n Southern African Journal of HIV Medicine - 'Time to deliver' - the XVI World AIDS Conference, Toronto, Canada - : conference report

Volume 2006, Issue 25
  • ISSN : 1608-9693
  • E-ISSN: 2078-6751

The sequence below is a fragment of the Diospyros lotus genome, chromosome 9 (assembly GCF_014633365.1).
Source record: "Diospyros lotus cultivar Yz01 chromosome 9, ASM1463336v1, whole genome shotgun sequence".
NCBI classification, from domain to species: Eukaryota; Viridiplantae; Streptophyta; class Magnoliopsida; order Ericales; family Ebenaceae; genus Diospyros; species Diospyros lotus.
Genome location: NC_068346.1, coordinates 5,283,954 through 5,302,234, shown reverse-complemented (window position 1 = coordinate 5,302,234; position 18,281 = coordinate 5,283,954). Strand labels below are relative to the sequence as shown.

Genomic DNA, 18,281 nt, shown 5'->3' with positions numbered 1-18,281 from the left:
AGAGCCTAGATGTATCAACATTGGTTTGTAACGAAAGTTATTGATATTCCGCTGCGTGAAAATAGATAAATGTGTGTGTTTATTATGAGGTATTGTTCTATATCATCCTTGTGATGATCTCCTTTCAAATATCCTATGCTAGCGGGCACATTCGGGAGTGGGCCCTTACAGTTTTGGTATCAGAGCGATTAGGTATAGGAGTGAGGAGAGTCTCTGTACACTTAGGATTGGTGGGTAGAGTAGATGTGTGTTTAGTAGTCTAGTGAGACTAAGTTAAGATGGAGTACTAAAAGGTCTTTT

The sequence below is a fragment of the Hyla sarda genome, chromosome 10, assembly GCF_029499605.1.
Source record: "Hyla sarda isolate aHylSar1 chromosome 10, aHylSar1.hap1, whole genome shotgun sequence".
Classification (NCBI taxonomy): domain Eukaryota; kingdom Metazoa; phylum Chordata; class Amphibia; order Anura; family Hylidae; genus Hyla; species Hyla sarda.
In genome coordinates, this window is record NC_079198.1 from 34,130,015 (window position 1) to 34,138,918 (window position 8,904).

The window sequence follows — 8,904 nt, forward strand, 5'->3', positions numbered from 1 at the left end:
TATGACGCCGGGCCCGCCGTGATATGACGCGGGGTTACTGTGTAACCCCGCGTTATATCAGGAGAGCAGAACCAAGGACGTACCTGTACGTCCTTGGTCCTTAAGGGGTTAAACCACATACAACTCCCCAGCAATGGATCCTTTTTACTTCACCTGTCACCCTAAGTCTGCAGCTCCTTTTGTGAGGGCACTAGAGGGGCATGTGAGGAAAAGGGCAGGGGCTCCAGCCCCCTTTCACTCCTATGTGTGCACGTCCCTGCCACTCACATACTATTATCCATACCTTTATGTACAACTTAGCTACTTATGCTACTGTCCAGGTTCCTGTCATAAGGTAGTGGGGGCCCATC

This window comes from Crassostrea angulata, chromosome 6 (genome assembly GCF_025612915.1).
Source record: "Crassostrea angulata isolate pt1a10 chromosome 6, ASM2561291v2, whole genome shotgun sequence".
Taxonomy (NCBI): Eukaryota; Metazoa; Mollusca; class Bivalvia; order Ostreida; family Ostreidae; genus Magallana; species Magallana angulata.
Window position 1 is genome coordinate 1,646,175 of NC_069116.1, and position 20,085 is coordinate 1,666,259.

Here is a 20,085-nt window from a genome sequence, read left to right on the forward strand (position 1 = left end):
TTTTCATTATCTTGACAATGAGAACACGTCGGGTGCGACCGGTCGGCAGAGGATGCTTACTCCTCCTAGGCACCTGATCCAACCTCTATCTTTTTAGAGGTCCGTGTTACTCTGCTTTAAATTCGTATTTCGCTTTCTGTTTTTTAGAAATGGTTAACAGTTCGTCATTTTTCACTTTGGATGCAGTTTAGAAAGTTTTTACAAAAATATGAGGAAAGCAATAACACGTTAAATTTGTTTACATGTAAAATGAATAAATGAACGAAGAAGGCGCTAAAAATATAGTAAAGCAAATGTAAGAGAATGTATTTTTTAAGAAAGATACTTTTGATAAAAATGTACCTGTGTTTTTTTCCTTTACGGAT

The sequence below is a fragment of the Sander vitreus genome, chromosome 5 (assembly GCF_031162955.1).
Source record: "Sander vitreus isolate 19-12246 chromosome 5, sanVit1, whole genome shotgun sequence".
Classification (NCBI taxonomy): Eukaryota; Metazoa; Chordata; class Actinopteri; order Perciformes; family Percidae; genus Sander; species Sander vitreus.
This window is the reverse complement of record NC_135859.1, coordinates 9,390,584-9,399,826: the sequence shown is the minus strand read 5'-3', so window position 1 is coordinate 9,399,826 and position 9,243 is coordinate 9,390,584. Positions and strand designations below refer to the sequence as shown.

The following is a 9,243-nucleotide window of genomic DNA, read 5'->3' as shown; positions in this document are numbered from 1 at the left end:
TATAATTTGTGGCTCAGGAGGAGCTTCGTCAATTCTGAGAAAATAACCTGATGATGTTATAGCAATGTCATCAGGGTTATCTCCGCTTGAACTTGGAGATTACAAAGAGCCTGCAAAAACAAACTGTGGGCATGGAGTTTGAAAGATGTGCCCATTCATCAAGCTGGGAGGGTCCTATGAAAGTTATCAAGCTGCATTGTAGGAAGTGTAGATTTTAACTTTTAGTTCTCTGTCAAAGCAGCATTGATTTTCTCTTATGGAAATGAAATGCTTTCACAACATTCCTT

The World AIDS Conference is an event that one should experience at least once, in order to appreciate the way that the world has truly become a global village. The week of 13 -18 August 2006 saw over 20 000 delegates and 5 000 volunteers congregate at the Metro Toronto Convention Center, to network and discuss issues that it was hoped would bring the scourge of HIV / AIDS to an end. One had so many emotions each and every day, ranging from hope and optimism, excitement and exhilaration, to despair, despondency and even disgust. By the end of the conference one felt overwhelmed by fatigue, yet still eager to get home and get on with the job at hand. That job is stopping the epidemic of HIV. The relentless loss of lives and breakdown of society have been so devastating, especially in developing countries, that urgent calls for innovative ways of thinking and acting seem to have been the main theme of most of the sessions. <br>The key message throughout the conference was that the time to deliver on the promises by world leaders, the United Nations General Assembly and local politicians in their various constituencies was fast running out. The upward trend in prevalence of HIV in some areas was a sign that prevention of new infections was not keeping up with efforts to treat with ARV. The value and role of lifesaving antiretroviral (ARV) medications can not be underplayed. Indeed, their role in prevention was highlighted on numerous occasions throughout the conference. <br>An account of some of the highlights during the week follows. Most significant is the fact that focus must remain on prevention of new infections. The plight of women and children, especially in developing countries, is opening up new areas of practice in many fields, such as education, business and health services. The crucial role of all individuals in the world makes it mandatory to adopt a way of thinking that crosses all barriers, in much the same way that HIV knows no barriers. <br>The opening ceremony on Sunday night was spectacular, remembered most by the impressive presentation by Bill and Melinda Gates (of Microsoft fame). The stage was set for the rest of the week. Prevention of new infections and empowering of women to prevent themselves becoming infected was the main message, culminating in a pledge from the Gates Foundation of $500 million for research into microbicides and other technologies that could lead to reduction in the spread of the epidemic.

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